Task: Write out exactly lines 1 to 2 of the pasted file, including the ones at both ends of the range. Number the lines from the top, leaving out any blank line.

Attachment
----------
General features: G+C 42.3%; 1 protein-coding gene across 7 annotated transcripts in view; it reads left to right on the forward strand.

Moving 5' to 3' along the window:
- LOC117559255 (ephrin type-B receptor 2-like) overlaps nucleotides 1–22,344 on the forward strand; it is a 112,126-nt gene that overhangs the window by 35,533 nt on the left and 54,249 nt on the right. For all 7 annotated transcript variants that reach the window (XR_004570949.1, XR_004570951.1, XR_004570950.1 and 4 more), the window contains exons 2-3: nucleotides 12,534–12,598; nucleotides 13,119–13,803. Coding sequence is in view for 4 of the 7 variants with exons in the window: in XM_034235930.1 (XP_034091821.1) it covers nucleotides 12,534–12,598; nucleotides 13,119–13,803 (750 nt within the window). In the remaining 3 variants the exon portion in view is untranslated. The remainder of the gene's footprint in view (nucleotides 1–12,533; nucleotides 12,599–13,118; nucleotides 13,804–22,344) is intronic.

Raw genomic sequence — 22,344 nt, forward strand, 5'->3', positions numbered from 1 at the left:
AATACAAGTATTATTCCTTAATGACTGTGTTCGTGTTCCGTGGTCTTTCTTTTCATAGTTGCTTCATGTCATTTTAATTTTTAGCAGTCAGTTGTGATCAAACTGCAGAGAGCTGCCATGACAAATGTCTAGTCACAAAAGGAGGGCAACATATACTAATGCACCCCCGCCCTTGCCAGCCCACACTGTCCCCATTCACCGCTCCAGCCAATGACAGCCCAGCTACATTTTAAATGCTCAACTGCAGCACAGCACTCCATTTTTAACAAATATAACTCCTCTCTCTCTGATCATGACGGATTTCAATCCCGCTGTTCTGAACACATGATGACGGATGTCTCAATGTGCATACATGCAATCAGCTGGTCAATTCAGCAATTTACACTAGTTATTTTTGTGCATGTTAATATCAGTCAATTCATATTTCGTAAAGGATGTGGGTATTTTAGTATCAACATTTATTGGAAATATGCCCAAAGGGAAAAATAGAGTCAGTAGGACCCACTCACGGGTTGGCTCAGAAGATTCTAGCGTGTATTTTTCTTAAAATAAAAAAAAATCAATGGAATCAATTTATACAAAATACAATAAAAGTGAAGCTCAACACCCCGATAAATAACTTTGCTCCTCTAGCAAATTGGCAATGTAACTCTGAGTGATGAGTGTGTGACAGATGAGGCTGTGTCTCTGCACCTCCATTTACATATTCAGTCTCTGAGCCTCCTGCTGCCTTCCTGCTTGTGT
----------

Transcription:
General features: G+C 42.3%; 1 protein-coding gene across 7 annotated transcripts in view; it reads left to right on the forward strand.

Moving 5' to 3' along the window: